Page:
Modulation of the sympathetic response to acute hypoxia by the caudal ventrolateral medulla in rats.

Article date: 2008/12/3

PubMed ID: 2231403

Journal name: The Journal of physiology (ISSN: 1469-7793)

DOI: 10.1113/jphysiol.2008.161760


Hypoxia elevates splanchnic sympathetic nerve activity (SNA) with differential effects during inspiration and expiration by unresolved central mechanisms. We examined the hypothesis that cardiovascular-related neurones in the caudal ventrolateral medulla (CVLM) contribute to the complex sympathetic response to hypoxia. In chloralose-anaesthetized, ventilated, vagotomized rats, acute hypoxia (10% O2, 60 s) evoked an increase in SNA (103 +/- 12%) that was characterized by a decrease in activity during early inspiration followed by a prominent rise during expiration. Some recorded baro-activated CVLM neurones (n = 13) were activated by hypoxia, and most of these neurones displayed peak activity during inspiration that was enhanced during hypoxia. In contrast, other baro-activated CVLM neurones were inhibited during hypoxia (n = 6), and most of these neurones showed peak activity during expiration prior to the onset of hypoxia. Microinjection of the glutamate antagonist kynurenate into the CVLM eliminated the respiratory-related fluctuations in SNA during hypoxia and exaggerated the magnitude of the sympathetic response. In contrast, microinjection of a GABA(A) antagonist (bicuculline or gabazine) into the CVLM dramatically attenuated the sympathetic response to hypoxia. These data suggest the response to hypoxia in baro-activated CVLM neurones is related to their basal pattern of respiratory-related activity, and changes in the activity of these neurones is consistent with a contribution to the respiratory-related sympathetic responses to hypoxia. Furthermore, both glutamate and GABA in the CVLM contribute to the complex sympathetic response to acute hypoxia.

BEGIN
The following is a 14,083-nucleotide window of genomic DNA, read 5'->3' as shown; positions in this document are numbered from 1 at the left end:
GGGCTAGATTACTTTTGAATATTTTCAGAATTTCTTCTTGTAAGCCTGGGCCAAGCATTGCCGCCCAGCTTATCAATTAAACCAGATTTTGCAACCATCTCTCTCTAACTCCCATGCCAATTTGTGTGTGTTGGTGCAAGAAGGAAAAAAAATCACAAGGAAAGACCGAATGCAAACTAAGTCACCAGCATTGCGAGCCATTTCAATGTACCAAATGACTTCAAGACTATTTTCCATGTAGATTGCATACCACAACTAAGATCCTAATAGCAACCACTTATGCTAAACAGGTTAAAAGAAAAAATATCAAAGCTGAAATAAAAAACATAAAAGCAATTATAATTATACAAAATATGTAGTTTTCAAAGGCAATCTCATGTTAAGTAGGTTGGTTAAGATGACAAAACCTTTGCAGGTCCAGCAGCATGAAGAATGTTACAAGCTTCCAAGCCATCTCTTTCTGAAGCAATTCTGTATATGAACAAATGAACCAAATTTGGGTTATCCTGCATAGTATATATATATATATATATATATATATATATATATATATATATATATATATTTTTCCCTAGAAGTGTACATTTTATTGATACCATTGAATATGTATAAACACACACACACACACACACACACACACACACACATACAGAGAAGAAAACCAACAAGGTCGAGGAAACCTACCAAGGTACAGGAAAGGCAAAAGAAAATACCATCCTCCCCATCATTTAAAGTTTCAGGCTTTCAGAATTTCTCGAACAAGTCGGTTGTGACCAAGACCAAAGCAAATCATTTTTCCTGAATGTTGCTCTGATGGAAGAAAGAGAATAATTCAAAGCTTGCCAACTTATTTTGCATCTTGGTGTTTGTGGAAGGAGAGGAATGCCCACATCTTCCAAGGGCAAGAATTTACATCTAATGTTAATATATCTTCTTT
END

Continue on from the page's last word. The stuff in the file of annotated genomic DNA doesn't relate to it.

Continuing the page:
Author List: Mandel Daniel A, Schreihofer Ann M

Publication Types: Journal Article

Article Date: 2008/12/01

Substances mentioned in the article: Excitatory Amino Acid Antagonists; GABA Agonists; GABA-A Receptor Antagonists; Pyridazines; Receptors, Glycine; Muscimol; Glutamic Acid; gabazine; Kynurenic Acid; Strychnine; Sodium Cyanide; Bicuculline;

Mesh terms: Animals; Bicuculline/pharmacology; Blood Pressure/drug effects; Excitatory Amino Acid Antagonists/pharmacology; GABA Agonists/pharmacology; GABA-A Receptor Antagonists; Glutamic Acid/pharmacology; Hypoxia/physiopathology; Kynurenic Acid/pharmacology; Male; Medulla Oblongata/cytology; Models, Neurological; Muscimol/pharmacology; Neurons/drug effects; Phrenic Nerve/drug effects; Pyridazines/pharmacology; Rats; Rats, Sprague-Dawley; Receptors, Glycine/antagonists & inhibitors; Respiratory Mechanics/drug effects; Sodium Cyanide/pharmacology; Splanchnic Nerves/drug effects; Strychnine/pharmacology; Sympathetic Nervous System/cytology; Vagotomy;

Citations: - 19147671

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